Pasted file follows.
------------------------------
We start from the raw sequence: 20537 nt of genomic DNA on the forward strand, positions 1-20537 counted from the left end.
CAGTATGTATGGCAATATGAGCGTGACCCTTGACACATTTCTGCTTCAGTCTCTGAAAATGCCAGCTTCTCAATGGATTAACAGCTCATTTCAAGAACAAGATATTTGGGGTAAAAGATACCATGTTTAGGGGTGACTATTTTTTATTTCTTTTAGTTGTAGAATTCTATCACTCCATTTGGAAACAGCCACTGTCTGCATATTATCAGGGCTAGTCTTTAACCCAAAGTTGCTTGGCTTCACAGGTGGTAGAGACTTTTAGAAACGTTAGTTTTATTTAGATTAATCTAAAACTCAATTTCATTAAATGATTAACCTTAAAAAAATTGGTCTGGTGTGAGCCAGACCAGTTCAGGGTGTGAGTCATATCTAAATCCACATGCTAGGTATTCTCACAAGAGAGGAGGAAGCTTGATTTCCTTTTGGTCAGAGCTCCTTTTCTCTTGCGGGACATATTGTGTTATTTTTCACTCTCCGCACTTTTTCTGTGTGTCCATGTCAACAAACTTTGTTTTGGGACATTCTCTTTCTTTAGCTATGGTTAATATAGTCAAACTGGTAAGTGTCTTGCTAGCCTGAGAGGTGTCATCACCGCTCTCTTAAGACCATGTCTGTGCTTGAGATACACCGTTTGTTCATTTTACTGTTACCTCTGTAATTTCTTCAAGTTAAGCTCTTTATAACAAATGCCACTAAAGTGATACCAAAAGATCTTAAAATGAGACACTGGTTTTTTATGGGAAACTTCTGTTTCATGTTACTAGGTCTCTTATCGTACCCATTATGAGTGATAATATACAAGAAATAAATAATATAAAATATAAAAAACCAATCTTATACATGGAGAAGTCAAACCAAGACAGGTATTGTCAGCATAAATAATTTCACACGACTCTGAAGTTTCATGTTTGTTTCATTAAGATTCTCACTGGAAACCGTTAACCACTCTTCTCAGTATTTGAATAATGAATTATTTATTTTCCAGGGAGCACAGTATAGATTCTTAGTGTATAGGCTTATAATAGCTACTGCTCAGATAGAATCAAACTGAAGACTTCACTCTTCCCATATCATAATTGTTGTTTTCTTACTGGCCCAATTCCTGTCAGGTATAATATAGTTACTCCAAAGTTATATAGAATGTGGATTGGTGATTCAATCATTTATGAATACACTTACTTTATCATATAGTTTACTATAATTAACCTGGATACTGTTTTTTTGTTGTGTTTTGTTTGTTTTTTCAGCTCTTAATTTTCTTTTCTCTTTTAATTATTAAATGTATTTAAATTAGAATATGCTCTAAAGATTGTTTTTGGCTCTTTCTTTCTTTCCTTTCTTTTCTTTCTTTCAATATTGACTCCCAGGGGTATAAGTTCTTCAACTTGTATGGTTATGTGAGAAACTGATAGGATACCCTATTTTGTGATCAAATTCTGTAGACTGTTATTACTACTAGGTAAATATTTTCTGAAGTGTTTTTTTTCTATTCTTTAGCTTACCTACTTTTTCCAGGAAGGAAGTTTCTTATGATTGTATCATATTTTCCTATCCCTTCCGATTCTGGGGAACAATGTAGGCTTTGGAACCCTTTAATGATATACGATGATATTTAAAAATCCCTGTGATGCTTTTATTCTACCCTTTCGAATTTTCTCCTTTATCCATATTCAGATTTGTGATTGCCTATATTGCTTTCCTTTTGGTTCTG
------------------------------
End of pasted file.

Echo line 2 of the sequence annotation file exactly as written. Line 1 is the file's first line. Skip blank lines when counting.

CAGTATGTATGGCAATATGAGCGTGACCCTTGACACATTTCTGCTTCAGTCTCTGAAAATGCCAGCTTCTCAATGGATTAACAGCTCATTTCAAGAACAAGATATTTGGGGTAAAAGATACCATGTTTAGGGGTGACTATTTTTTATTTCTTTTAGTTGTAGAATTCTATCACTCCATTTGGAAACAGCCACTGTCTGCATATTATCAGGGCTAGTCTTTAACCCAAAGTTGCTTGGCTTCACAGGTGGTAGAGACTTTTAGAAACGTTAGTTTTATTTAGATTAATCTAAAACTCAATTTCATTAAATGATTAACCTTAAAAAAATTGGTCTGGTGTGAGCCAGACCAGTTCAGGGTGTGAGTCATATCTAAATCCACATGCTAGGTATTCTCACAAGAGAGGAGGAAGCTTGATTTCCTTTTGGTCAGAGCTCCTTTTCTCTTGCGGGACATATTGTGTTATTTTTCACTCTCCGCACTTTTTCTGTGTGTCCATGTCAACAAACTTTGTTTTGGGACATTCTCTTTCTTTAGCTATGGTTAATATAGTCAAACTGGTAAGTGTCTTGCTAGCCTGAGAGGTGTCATCACCGCTCTCTTAAGACCATGTCTGTGCTTGAGATACACCGTTTGTTCATTTTACTGTTACCTCTGTAATTTCTTCAAGTTAAGCTCTTTATAACAAATGCCACTAAAGTGATACCAAAAGATCTTAAAATGAGACACTGGTTTTTTATGGGAAACTTCTGTTTCATGTTACTAGGTCTCTTATCGTACCCATTATGAGTGATAATATACAAGAAATAAATAATATAAAATATAAAAAACCAATCTTATACATGGAGAAGTCAAACCAAGACAGGTATTGTCAGCATAAATAATTTCACACGACTCTGAAGTTTCATGTTTGTTTCATTAAGATTCTCACTGGAAACCGTTAACCACTCTTCTCAGTATTTGAATAATGAATTATTTATTTTCCAGGGAGCACAGTATAGATTCTTAGTGTATAGGCTTATAATAGCTACTGCTCAGATAGAATCAAACTGAAGACTTCACTCTTCCCATATCATAATTGTTGTTTTCTTACTGGCCCAATTCCTGTCAGGTATAATATAGTTACTCCAAAGTTATATAGAATGTGGATTGGTGATTCAATCATTTATGAATACACTTACTTTATCATATAGTTTACTATAATTAACCTGGATACTGTTTTTTTGTTGTGTTTTGTTTGTTTTTTCAGCTCTTAATTTTCTTTTCTCTTTTAATTATTAAATGTATTTAAATTAGAATATGCTCTAAAGATTGTTTTTGGCTCTTTCTTTCTTTCCTTTCTTTTCTTTCTTTCAATATTGACTCCCAGGGGTATAAGTTCTTCAACTTGTATGGTTATGTGAGAAACTGATAGGATACCCTATTTTGTGATCAAATTCTGTAGACTGTTATTACTACTAGGTAAATATTTTCTGAAGTGTTTTTTTTCTATTCTTTAGCTTACCTACTTTTTCCAGGAAGGAAGTTTCTTATGATTGTATCATATTTTCCTATCCCTTCCGATTCTGGGGAACAATGTAGGCTTTGGAACCCTTTAATGATATACGATGATATTTAAAAATCCCTGTGATGCTTTTATTCTACCCTTTCGAATTTTCTCCTTTATCCATATTCAGATTTGTGATTGCCTATATTGCTTTCCTTTTGGTTCTG